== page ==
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After treatment life
rtama
43 Posts

Hello all,

I am returning back to the site after a few months. I completed 5 rounds of chemo for my IDC-ER/PR + and HER2 -. Currently in the last week of radiation. I am going to continue with Tamoxifen and Zoladex after radiation. The medical oncologist is meeting me in two weeks. I am looking for guidance on what should be my next steps in my health and well-being. Should I be looking for a dietician who can help me build my strength back? I am not sure what the new normal is any more. I feel confused and do not know where to start as for the last 8 months, the hospital, treatments, and the medical team have been my life. I am very anxious about what if cancer comes back. Thanks.

9 Replies

@rtama - Hi, I think I would be connecting with the Cancer Centre dietician - remember to give yourself time…step by step as you are recognizing your feelings - the Cancer Centre Social Work department speaks with persons like yourself (and has the experience) to guide you through. Be kind to yourself.

rtama
43 Posts

@Hope and Peer

Thank you for the suggestion. I will connect with them for support.

@rtama

welcome back and congratulations on getting to where you are at now.

I like the idea of a dietician referral - they are often available through your cancer center or hospital. When I finished treatment, I felt like I was floundering a bit. Things weren't back to “normal” ( whatever normal is ) but I was no longer an active cancer patient going to appointments etc, which had taken up so much of the previous 10 months. I found a couple of things helpful - I saw a counselor at the cancer center who have deep knowledge of that limbo place you find yourself in. I also found a book helpful called Picking up the Pieces - moving forward after surviving cancer - by Magee and Scalzo. Mind you I finished treatment 11 years ago so maybe there are better books now. But what it did was validate the feelings I was having in this new stage.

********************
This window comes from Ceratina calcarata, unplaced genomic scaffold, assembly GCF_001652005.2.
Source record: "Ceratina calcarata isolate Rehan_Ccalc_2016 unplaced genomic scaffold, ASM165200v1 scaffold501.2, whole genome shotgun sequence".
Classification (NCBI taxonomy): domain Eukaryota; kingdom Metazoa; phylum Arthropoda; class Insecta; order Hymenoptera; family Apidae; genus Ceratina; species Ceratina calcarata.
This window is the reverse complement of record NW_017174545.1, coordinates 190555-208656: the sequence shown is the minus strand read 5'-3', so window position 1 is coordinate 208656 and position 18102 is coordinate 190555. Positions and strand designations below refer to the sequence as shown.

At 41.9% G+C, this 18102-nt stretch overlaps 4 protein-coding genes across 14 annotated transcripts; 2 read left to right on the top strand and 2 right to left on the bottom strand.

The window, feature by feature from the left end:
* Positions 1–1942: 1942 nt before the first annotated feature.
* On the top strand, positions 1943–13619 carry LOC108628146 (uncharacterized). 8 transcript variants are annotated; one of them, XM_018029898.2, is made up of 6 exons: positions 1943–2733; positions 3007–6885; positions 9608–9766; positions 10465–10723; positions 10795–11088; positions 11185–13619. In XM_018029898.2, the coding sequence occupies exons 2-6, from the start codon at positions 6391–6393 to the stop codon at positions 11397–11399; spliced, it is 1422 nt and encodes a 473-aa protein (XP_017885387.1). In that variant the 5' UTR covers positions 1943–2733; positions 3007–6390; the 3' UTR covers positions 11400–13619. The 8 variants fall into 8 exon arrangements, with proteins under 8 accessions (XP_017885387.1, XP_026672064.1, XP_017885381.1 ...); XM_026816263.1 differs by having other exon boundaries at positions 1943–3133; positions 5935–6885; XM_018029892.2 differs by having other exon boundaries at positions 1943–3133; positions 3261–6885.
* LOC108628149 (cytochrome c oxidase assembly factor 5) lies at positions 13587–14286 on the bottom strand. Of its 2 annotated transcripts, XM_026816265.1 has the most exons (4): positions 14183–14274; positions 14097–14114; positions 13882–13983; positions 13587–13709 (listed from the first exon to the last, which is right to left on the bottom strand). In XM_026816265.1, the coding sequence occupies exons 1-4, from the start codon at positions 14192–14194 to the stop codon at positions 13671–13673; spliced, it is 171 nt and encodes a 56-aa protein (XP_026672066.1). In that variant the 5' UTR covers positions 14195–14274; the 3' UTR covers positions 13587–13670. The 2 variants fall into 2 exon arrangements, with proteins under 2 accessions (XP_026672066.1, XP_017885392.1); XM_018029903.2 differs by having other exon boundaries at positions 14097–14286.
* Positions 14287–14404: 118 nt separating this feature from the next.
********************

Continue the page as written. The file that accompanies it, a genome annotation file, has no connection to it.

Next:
As far as other things you may want to do or change going forward - there is time. No need to dive head first in a big list of changes straight away. Take a deep breath, recognize what you have gone through, and ease into changes etc as it makes sense.

Take care

Lianne

Cyf
60 Posts

@rtama Totally understand these feelings. I finished up my radiation in September. I started working with someone who helps cancer patients with their recovery. She is a cancer survivor herself and has her doctorate in cancer pharmacology. It costs money but I've decided to follow through with her. She also has lots of free resources. Her approach is what I needed at this time. If you want any more info you can message me directly. I'm thinking I'm not allowed to give her name and program name o here. All the best!

rtama
43 Posts

@Lianne_Moderator
Thank you Lianne. The suggestion of talking to a councilar sounds helpful. Will definitely look into this.

rtama
43 Posts

@Cyf

Thank you for sharing. Please can you provide me with the contact details of your resource. I would like to look into it. My email is roma0903@yahoo.ca. Thank you

Jonaleeca
34 Posts

@rtama Congratulations on getting through all of your treatments! I finished chemo in April and radiation in June. On Dec 2nd it will be my one year anniversary of the lumpectomy.

Like you, after all of the appointments were completed I felt a bit lost. While there is fear with the cancer diagnosis, there is also some form of comfort spending so much time with medical personnel being tested, treated and watched over. You feel like you are being taken care of. When you are done treatments…it feels like it is now up to you. And that is scary.